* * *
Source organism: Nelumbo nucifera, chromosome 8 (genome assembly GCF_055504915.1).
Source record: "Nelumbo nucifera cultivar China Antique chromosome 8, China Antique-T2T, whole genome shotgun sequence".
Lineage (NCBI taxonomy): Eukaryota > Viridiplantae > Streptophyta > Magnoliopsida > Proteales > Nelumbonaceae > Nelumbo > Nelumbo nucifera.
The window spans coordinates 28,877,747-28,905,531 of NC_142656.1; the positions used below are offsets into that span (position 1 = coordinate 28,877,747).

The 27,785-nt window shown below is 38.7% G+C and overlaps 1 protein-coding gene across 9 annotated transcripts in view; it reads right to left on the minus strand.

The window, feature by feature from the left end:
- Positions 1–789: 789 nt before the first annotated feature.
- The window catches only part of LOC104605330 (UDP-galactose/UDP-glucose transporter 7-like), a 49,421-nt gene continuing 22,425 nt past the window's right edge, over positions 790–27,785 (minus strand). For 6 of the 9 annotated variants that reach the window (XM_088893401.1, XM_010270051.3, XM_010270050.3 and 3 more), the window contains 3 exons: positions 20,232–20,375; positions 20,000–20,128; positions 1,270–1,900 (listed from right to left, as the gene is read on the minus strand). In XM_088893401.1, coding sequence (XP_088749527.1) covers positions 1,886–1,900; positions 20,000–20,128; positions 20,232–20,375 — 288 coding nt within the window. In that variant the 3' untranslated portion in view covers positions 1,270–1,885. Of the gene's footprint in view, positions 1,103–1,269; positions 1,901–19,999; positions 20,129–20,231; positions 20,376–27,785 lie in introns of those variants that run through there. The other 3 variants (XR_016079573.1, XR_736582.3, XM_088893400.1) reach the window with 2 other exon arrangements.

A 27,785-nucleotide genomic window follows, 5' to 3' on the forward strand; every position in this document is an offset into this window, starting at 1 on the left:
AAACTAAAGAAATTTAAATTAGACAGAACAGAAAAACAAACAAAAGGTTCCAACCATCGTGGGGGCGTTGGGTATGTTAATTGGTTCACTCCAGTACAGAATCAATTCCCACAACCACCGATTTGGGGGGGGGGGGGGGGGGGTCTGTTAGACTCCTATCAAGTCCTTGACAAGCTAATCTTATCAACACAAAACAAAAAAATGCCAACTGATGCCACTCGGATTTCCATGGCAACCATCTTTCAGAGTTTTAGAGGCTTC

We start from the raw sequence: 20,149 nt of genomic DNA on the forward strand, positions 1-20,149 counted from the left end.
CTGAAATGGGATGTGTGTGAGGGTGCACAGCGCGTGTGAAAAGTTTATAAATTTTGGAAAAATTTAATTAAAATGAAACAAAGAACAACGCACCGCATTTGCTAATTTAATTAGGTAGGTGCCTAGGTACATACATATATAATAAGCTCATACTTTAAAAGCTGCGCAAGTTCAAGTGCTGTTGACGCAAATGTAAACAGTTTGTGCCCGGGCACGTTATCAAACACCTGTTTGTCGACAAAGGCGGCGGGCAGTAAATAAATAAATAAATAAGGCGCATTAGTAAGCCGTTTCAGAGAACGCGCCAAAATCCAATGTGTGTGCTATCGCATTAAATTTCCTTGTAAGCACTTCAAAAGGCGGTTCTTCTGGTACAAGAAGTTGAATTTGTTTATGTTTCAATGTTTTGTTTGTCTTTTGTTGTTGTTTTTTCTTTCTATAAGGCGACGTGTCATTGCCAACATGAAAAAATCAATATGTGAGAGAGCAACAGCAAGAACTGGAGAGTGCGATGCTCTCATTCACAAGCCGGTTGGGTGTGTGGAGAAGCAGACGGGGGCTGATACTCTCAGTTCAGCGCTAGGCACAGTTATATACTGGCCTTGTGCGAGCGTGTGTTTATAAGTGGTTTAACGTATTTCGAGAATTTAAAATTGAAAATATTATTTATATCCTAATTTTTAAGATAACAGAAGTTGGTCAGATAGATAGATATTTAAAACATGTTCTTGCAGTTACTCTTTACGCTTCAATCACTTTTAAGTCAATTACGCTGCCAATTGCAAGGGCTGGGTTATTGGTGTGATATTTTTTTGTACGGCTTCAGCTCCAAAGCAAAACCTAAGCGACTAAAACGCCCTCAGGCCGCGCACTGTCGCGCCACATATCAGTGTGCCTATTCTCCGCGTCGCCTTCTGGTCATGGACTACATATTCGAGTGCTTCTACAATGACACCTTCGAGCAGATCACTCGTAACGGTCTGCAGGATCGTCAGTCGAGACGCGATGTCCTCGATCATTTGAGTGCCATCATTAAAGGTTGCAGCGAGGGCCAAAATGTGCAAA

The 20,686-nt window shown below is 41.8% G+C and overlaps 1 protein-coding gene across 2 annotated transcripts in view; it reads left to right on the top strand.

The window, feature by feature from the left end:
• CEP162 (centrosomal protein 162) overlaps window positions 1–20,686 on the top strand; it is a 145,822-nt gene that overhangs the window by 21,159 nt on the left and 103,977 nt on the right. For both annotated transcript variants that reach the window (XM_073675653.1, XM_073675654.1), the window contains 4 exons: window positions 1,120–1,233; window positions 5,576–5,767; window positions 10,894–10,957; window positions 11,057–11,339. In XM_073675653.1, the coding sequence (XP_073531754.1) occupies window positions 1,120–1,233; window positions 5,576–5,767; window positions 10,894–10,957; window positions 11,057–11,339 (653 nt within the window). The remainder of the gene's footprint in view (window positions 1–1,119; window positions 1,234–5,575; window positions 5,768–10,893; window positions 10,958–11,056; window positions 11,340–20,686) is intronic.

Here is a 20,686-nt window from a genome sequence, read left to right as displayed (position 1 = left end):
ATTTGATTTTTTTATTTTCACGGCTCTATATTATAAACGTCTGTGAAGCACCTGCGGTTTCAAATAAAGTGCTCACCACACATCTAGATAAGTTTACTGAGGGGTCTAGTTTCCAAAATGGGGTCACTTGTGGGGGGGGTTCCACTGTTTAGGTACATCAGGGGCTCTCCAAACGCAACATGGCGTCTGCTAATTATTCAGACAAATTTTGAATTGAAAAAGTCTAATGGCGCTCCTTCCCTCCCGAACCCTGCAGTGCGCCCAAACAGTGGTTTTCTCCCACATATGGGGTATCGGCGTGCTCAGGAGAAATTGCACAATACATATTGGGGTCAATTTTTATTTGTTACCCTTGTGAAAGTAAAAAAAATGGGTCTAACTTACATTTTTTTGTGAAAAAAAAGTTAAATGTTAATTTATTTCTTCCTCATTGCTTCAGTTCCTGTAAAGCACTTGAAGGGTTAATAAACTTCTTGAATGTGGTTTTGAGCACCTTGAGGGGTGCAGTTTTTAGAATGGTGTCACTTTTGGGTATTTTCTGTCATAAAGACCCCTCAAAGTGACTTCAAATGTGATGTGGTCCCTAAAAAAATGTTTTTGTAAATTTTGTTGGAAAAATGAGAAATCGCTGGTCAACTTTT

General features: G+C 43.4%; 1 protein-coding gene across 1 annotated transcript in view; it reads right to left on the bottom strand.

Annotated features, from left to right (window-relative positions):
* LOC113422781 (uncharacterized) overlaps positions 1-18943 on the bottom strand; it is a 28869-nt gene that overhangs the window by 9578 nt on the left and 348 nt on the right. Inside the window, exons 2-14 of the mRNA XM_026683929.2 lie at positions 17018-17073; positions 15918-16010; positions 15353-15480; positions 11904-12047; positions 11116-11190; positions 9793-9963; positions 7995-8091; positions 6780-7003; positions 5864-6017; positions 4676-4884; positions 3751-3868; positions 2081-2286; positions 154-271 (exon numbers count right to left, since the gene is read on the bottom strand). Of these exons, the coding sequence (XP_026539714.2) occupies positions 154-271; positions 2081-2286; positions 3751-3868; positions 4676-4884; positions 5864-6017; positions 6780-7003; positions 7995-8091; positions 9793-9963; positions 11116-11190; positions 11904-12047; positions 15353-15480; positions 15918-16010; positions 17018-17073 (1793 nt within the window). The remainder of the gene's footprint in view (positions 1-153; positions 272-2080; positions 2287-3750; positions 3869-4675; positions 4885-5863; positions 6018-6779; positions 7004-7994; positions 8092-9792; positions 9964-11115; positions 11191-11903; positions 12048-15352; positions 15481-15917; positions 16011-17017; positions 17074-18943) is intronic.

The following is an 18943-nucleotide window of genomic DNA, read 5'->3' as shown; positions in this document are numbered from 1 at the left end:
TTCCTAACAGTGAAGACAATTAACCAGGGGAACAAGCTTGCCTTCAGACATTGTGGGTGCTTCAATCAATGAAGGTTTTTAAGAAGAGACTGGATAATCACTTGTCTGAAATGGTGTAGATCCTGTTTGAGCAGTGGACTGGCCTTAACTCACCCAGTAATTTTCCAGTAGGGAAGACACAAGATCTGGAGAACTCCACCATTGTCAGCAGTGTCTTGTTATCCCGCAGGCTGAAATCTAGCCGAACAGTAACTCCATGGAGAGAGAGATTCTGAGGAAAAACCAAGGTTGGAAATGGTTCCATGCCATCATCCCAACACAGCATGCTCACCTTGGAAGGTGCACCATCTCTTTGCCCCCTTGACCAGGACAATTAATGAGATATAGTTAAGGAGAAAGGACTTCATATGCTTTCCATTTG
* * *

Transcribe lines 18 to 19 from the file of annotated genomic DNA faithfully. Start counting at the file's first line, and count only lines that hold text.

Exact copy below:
General features: G+C 43.4%; 1 protein-coding gene across 1 annotated transcript in view; it reads right to left on the bottom strand.

Annotated features, from left to right (window-relative positions):